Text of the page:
The Catch-22 of Globalization

A backlash against the downside of a more globalized economy has made it harder to implement policies to make it work more equitably

A backlash against the downside of a more globalized economy has made it harder to implement policies to make it work more equitably


Jacob M. Schlesinger / Jan. 21, 2019 / WSJ

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The WTO recently lowered its outlook for world trade growth in 2019 to 3.7%, down from a recent peak of 4.7% in 2017, due in part to “heightened tension…between major trading partners.”

The news isn’t all bleak for globalism. For one thing, international economic integration shows no signs of collapsing, as it did during phases of outright deglobalization. From 1914 to 1945—a period marked by two world wars and the Great Depression—trade plunged from 38% of global economic activity to 7%.

What’s more, the global trading system has shown some surprising resilience.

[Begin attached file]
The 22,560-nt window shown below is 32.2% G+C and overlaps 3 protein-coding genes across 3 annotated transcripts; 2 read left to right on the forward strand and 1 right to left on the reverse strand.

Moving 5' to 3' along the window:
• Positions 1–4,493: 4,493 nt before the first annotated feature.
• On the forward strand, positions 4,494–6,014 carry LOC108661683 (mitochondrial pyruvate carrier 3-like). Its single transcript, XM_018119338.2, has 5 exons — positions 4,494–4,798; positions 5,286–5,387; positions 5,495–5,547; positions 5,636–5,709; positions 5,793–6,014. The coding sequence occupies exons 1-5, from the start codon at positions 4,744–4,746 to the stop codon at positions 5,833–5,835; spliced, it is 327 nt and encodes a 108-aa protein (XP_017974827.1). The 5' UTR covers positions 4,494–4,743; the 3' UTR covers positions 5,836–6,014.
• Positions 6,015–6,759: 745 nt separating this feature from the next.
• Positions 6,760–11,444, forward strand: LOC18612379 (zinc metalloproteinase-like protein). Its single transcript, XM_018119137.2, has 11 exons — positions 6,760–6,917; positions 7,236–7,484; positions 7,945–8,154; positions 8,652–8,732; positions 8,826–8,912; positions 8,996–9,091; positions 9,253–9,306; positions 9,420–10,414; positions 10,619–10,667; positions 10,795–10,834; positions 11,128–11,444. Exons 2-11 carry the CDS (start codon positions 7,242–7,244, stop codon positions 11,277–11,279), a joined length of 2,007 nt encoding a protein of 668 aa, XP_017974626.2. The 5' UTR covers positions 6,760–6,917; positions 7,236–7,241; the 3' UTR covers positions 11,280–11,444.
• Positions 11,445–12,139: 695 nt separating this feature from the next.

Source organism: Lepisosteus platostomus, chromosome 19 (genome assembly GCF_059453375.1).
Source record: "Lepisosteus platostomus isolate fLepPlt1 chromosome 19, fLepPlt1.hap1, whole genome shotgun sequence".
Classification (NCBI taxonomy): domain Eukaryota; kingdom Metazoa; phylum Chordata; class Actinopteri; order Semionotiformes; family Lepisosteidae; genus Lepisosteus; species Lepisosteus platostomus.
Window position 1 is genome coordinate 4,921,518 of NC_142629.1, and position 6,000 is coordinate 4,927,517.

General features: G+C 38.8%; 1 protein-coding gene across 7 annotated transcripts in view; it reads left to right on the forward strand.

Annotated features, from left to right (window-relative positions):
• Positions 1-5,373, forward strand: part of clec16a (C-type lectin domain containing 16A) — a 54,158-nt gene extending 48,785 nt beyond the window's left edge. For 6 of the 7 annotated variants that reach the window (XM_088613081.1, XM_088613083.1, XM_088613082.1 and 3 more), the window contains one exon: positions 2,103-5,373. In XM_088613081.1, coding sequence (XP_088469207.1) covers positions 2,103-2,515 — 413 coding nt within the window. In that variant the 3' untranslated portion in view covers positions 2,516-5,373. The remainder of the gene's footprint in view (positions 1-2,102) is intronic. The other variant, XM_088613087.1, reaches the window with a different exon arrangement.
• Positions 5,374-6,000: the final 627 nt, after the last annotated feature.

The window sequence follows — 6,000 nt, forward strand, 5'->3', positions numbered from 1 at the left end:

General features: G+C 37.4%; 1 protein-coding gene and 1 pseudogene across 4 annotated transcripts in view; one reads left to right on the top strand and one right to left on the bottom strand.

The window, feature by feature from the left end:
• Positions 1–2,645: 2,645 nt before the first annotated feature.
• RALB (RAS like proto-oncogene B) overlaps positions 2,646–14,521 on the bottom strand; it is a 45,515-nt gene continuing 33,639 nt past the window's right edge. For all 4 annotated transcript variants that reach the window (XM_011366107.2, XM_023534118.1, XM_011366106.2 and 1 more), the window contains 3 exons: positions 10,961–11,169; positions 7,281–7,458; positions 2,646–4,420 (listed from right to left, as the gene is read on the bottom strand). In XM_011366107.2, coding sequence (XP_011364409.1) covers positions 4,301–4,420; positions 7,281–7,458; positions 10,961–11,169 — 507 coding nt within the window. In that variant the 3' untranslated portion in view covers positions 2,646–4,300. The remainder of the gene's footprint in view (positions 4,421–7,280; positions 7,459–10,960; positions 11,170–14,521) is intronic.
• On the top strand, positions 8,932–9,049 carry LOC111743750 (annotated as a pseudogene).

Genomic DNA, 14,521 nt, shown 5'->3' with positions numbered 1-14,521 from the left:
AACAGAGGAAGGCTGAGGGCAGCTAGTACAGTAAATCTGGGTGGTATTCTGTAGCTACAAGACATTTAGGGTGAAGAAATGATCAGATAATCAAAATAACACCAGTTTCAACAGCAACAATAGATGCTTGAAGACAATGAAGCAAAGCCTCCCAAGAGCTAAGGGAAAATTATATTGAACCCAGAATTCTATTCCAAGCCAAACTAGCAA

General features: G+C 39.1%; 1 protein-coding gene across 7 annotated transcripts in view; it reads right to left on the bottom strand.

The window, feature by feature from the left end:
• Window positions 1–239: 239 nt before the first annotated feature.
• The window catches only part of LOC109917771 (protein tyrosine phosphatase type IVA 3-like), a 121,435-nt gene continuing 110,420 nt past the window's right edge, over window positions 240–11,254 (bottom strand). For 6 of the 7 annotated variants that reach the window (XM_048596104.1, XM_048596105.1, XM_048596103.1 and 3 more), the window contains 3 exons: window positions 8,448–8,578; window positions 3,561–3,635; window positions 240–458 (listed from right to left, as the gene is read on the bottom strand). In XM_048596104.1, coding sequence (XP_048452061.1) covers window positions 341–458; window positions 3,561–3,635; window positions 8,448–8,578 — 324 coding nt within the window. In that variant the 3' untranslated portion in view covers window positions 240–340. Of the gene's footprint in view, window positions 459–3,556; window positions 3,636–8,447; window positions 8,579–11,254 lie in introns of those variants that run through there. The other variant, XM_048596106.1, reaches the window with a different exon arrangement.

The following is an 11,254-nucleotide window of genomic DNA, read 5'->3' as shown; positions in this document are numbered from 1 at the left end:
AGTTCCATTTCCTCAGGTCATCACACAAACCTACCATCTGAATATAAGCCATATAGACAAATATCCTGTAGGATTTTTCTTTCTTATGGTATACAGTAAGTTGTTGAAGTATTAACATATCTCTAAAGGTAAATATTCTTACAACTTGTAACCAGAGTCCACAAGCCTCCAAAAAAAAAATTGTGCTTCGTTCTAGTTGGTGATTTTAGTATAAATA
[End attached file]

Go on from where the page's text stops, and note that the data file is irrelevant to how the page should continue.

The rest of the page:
Yet “the quality of globalization is getting worse,” says Adam Posen, president of the Peterson Institute for International Economics. “It doesn’t mean it’s going away,” he says. But the benefits - the efficiencies and income gains - ” are eroding.”

Even the staunchest advocates of globalization acknowledge that those benefits from a tighter world economy haven’t been shared equally, while the process of creating them has amplified income inequality and disrupted many long-successful industrial communities in advanced economies. They urge that the system be fixed.

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